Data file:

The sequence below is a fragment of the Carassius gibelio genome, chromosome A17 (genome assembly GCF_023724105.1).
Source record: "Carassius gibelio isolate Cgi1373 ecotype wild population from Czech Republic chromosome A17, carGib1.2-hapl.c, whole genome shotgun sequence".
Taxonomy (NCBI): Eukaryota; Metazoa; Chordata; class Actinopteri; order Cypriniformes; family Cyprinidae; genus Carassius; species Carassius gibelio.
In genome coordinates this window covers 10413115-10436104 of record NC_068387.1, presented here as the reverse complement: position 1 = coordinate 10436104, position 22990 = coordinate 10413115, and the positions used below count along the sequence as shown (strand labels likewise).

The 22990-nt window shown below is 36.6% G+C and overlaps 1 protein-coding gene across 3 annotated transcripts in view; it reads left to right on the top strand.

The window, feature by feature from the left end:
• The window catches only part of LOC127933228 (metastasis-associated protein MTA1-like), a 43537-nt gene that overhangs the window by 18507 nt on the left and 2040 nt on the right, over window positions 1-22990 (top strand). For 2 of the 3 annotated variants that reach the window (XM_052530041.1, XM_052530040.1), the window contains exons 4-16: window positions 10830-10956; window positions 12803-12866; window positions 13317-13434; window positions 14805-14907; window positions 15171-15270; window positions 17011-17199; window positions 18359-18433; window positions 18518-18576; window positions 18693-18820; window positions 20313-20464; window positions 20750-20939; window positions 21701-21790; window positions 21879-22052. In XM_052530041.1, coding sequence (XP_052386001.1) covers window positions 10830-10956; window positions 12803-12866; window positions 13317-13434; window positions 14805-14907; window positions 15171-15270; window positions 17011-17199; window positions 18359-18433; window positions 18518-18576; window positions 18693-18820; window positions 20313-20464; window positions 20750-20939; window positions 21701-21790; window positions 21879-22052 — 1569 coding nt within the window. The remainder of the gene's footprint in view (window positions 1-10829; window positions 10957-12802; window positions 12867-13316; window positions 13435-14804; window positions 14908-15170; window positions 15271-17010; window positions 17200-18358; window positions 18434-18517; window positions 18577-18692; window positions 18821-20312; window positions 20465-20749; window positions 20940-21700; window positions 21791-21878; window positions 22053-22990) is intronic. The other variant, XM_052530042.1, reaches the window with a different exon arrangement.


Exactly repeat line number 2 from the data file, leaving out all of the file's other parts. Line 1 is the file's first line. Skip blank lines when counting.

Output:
Source record: "Carassius gibelio isolate Cgi1373 ecotype wild population from Czech Republic chromosome A17, carGib1.2-hapl.c, whole genome shotgun sequence".